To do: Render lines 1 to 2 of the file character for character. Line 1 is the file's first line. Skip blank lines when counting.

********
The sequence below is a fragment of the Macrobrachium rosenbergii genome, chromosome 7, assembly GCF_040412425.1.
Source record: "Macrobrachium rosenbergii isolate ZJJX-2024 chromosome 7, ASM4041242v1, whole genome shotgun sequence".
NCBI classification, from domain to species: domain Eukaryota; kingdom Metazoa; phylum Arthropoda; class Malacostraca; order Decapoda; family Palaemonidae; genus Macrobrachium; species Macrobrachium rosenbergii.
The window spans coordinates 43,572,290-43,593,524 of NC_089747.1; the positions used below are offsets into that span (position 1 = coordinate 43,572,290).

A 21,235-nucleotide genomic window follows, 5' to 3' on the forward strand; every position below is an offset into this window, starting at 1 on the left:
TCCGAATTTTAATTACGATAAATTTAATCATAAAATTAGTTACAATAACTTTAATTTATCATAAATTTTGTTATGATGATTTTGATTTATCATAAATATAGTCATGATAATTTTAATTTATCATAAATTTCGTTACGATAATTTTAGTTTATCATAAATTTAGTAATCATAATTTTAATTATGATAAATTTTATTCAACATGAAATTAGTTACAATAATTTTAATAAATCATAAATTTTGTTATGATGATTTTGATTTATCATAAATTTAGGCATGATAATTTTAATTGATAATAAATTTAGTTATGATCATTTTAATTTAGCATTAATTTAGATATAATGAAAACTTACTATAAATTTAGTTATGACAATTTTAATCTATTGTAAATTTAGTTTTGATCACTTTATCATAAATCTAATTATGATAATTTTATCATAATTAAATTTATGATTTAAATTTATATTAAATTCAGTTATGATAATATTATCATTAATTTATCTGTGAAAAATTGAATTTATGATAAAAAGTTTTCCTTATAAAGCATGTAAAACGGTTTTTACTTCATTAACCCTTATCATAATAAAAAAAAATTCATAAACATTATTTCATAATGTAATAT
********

The sequence below is a fragment of the Macrobrachium rosenbergii genome, chromosome 7, assembly GCF_040412425.1.
Source record: "Macrobrachium rosenbergii isolate ZJJX-2024 chromosome 7, ASM4041242v1, whole genome shotgun sequence".